Weekend Garden Notes: Blooms, Buds, and Pots
A Fine Weekend for Gardening
The sun was shining and the temperature was mostly pleasant. It got all the way up to 69 F (21 C) on Saturday. Today was cooler, in the mid 50s (13 C), but still darn nice. To make the weather even more perfect, we got some rain Saturday night, much needed because the soil was starting to get a bit dry. The clouds had thoughtfully excused themselves by Sunday morning, however. I got through most of my spring cleaning chores, though there are still some things that need doing, mostly in the back garden.
More Spring Blooms
More of the crocus are blooming, most notably Crocus vernus ‘Twilight’.
Also, the very first of the Siberian Squill (Scilla sibirica) is blooming. This is an advance guard, with many more to come.
On the other hand, there is very little sign of the 200 Crocus tommasinianus that I planted last fall. I hope this just means they are tardy making their first appearance, and not that they provided a feast for squirrels. To keep from brooding on this, I can always look at the Forsythia we brought inside two weeks ago, now cheerfully blooming.
Container Tulip Watch
According to Judy’s most recent count, 68 of the 90 tulips planted in containers have sent leaves up through the potting mix. A few look nibbled on or have a bit of frost damage, but generally they look good. The Great Container Tulip Experiment seems headed for success!
Other plants are also coming out of hibernation. You can see the flower buds on this Virginia Bluebell (Mertensia virginica).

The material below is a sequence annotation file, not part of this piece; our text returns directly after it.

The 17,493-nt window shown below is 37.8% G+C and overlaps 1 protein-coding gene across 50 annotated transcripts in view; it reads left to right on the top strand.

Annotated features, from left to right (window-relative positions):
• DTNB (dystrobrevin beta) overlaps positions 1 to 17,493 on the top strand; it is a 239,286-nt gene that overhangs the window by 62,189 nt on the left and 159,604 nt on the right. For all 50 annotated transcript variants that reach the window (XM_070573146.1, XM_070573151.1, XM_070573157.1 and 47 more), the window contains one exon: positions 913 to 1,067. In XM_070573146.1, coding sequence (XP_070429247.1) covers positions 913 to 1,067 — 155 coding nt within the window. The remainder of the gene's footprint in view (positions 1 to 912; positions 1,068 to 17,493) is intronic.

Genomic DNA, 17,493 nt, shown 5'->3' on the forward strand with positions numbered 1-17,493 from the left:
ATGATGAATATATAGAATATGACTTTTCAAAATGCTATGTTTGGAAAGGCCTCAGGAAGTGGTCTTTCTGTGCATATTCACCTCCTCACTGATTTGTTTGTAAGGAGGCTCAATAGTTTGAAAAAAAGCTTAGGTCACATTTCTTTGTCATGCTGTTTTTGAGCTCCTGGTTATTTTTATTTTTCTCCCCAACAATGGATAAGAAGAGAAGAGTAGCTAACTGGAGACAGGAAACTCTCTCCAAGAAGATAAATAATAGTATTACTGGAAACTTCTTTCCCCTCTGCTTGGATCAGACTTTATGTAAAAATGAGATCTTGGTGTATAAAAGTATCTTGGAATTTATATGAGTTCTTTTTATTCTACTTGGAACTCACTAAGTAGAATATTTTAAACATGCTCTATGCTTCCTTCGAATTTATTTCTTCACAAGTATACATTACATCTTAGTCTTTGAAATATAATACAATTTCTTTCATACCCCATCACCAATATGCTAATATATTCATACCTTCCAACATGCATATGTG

And the flower buds on the Spicebush (Lindera benzoin) look just about to burst open.
New foliage can also be seen on the Wild Columbine (Aquilegia canadensis), Celandine Poppies (Stylophorum diphyllum), and several other perennials.
Coir Pot Report
There has been some discussion recently about Bluestone Perennial’s new practice of shipping their plants in coir pots. These can be planted straight into the ground, pots and all, thus reducing the amount of solid waste. However, there has been some concern that the pots do not degrade, trapping the plant roots inside.
Well, last fall I planted some Woodland Phlox (Phlox divaritica) from Bluestone. Today I had to replant several, because they had been heaved out of the ground. And what I found was this:
The roots had worked their way through the coir, even though the coir had not yet broken down completely. So score one for Bluestone and their coir pots!
Did you get to have fun in the garden this weekend? (Note to Rachelle in Wisconsin: please keep away from sharp objects and loaded weapons when you consider this question. Also avoid ledges.)